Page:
Can I Use Steel Wool on Cast Iron Cookware?

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If you’ve recently bought a cast iron skillet or Dutch oven, congratulations! These are some of the most versatile pieces in your kitchen. But you want to make sure you know how to take care of them properly for years to come. One question that often pops up is whether it’s safe to use steel wool on cast iron cookware. Here are a few points to keep in mind before making the decision.

Can you use steel wool on cast iron for cleaning?

You can use steel wool on cast iron, however there are a couple of things to keep in mind when using it to clean your cast iron cookware, such as pressure and frequency of use.

Steel wool if used incorrectly will strip that seasoning straight off your cast iron, especially if it’s a weak layer of seasoning.

To avoid this, you can use the following practices.

Frequency

The first best practice is to use it occasionally. Every time you use steel wool to clean cast iron, regardless of how harsh you are with it, you will strip some of the seasoning off. However, if you only use steel wool occasionally, then the seasoning will rebuild faster than it gets stripped off when you cook fatty type foods.

So as long as you are cooking around 5-10 fatty type meals in-between each use of the steel wool, your seasoning should be fine.

In the worst case scenario, you would just have to re-season again, which isn’t too much effort.

Pressure

I see so many people using steel wool incorrectly when cleaning their cast iron cookware, they always put some elbow grease into it.

Applying a lot of pressure when using steel wool is guaranteed to take your seasoning clean off.

The best way to use steel wool to clean cast iron is to use it lightly, just on those stubborn spots that won’t come off. Everything else should be cleaned with a sponge.

Alternative products for cleaning cast iron

If you’ve come to the conclusion that it’s probably best to avoid using steel wool on your cast iron to clean it frequently, you are right.

So I have compiled a list of some good alternatives to use to clean you cast iron pan

Dish soap and sponge

This method is my favourite, and that’s for a good reason, it’s cheap, it’s easy, and it doesn’t damage my seasoning.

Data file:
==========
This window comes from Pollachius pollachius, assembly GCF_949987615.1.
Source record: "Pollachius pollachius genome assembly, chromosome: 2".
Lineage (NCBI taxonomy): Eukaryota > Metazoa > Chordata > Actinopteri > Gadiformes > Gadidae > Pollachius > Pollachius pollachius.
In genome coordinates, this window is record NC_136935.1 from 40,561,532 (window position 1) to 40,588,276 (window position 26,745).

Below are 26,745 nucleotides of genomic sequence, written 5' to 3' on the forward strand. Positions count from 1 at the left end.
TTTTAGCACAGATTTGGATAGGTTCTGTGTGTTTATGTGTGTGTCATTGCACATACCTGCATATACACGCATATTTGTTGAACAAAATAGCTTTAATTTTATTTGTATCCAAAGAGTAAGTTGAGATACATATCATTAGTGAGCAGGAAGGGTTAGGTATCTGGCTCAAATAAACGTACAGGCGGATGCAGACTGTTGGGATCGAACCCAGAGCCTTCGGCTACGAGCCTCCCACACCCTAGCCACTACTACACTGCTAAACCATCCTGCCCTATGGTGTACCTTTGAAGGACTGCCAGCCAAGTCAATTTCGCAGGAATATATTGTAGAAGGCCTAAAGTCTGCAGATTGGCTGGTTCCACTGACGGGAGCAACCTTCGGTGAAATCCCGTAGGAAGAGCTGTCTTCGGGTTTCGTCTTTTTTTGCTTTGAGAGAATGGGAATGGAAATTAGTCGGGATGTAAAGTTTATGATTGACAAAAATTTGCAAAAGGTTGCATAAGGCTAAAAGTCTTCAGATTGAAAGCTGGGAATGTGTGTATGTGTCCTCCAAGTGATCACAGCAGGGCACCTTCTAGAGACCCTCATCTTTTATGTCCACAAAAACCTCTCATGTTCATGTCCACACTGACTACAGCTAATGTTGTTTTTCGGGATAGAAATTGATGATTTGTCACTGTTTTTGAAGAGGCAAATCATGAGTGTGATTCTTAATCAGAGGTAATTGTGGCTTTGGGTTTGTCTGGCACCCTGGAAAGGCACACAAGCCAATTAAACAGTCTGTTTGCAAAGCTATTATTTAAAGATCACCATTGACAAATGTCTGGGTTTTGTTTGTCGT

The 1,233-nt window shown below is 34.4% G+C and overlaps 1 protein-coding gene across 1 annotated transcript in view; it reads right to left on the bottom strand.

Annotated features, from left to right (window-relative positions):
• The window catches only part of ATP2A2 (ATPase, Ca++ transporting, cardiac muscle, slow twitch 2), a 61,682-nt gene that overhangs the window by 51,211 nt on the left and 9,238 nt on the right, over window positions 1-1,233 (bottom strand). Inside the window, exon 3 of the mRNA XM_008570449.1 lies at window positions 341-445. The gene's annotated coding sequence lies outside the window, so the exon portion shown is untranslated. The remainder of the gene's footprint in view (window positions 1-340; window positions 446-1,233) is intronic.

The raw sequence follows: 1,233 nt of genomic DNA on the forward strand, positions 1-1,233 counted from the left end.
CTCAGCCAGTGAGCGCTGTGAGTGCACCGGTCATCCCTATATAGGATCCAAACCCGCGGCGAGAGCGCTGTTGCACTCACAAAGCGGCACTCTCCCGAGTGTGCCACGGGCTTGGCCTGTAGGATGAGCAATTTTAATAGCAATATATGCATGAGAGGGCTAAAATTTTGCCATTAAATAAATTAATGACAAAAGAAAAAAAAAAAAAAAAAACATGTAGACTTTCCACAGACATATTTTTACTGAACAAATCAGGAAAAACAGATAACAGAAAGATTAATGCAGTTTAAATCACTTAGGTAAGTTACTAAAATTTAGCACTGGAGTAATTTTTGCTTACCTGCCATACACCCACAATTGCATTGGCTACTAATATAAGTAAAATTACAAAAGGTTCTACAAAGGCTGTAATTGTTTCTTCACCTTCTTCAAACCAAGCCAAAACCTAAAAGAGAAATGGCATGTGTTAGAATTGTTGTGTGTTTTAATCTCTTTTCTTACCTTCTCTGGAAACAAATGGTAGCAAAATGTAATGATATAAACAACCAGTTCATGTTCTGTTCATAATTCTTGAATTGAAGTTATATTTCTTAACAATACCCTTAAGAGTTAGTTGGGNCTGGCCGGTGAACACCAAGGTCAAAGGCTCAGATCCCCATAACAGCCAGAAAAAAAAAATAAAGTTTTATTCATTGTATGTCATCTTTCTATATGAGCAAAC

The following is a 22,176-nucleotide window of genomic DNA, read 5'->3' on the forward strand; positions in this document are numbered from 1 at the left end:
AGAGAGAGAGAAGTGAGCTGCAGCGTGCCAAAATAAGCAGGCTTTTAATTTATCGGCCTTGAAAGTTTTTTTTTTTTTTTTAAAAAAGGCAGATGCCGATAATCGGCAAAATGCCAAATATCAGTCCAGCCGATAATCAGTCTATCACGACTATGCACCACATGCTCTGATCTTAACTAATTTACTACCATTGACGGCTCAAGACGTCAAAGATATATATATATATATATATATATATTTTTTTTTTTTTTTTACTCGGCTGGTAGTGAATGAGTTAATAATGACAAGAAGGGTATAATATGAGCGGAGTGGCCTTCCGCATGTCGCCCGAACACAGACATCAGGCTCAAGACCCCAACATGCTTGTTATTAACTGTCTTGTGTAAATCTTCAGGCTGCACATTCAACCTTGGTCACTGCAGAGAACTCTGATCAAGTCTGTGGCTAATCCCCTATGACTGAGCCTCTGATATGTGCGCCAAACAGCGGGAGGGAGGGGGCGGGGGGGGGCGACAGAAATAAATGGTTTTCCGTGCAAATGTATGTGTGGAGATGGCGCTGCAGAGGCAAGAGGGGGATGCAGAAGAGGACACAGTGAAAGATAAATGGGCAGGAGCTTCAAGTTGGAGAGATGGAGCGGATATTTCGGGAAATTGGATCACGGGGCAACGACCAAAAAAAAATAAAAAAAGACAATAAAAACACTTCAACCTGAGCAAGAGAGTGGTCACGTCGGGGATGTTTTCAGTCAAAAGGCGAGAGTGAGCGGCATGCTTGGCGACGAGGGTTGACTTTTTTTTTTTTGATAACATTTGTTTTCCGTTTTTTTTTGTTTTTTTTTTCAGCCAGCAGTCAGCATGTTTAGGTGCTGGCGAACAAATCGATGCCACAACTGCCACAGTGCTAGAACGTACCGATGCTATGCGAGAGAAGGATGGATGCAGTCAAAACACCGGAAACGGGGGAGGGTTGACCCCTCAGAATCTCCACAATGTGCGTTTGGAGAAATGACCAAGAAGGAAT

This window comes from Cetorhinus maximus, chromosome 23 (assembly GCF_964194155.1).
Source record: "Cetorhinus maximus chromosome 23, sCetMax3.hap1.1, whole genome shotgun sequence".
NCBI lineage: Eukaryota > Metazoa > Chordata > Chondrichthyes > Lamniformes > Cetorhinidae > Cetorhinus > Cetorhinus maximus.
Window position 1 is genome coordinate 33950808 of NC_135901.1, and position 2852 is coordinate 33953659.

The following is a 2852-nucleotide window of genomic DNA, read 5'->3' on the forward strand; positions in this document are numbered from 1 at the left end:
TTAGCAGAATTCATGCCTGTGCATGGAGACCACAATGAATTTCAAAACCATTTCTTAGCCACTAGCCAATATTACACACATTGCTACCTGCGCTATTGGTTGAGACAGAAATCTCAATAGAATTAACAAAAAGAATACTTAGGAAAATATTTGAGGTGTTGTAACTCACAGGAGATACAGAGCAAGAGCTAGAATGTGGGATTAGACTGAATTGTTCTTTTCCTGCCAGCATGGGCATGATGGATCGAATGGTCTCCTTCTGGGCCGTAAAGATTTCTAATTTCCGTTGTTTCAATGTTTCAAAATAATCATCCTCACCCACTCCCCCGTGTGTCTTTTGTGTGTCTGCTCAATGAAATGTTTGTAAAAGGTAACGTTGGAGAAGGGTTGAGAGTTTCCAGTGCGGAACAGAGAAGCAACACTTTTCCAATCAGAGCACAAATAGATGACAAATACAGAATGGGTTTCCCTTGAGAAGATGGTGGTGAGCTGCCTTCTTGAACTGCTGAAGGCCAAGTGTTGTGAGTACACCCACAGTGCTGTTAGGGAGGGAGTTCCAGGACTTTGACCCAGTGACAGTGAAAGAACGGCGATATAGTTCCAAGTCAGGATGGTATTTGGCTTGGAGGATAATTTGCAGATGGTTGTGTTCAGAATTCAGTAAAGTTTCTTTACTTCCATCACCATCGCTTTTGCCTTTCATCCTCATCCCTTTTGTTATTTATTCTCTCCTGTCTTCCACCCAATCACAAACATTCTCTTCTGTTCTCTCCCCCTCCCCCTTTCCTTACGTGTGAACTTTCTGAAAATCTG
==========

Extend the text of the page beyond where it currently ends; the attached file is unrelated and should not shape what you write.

All you need to do is apply some dish soap to the cast iron cookware, rub it in with a drop of water and a sponge so the entire cast iron pan is coated, and leave it for 5 minutes.

Leaving it to soak in dish soap for 5 minutes will NOT cause it to rust, I do this all the time. It’s when you leave it for an hour or so that it begins to rust.

After 5 minutes, simply scrub it with a sponge. Normally everything comes off, if it doesn’t I may pull out the steel wool depending on how good my seasoning is at the time.

Chain mail scrubber

This is a good alternative to using steel wool, they are specifically designed to clean cast iron pans (since cast iron is prone to food burning onto it).

The only thing to note with a chain mail scrubber is that it can be quite harsh if you apply a lot of pressure.

So to avoid stripping your seasoning with this, just avoid scrubbing to hard, if you see your seasoning begin to come off, then scrub lighter.

Why do people use steel wool on cast iron?

So if people don’t tend to use steel wool to clean their cast iron, what do they use it for? Well they typically use it to strip their seasoning.

Steel wool is a very good abrasive material, and if you ever need to strip your seasoning, this will do the job quickly.

Which again, is why I don’t use steel wool to often on my cast iron.

Can you use steel wool to clean rust off your cast iron?

You can use steel wool to clean rust off cast iron, in-fact steel wool is the most sought after tool when cleaning rust of cast iron, it does an amazing job at it, especially when combining it with a soak in vinegar.

Brillo pads are another form of steel wool that can be used too, so if you have any brillo pads laying at home then feel free to use them to clean rust off cast iron. –

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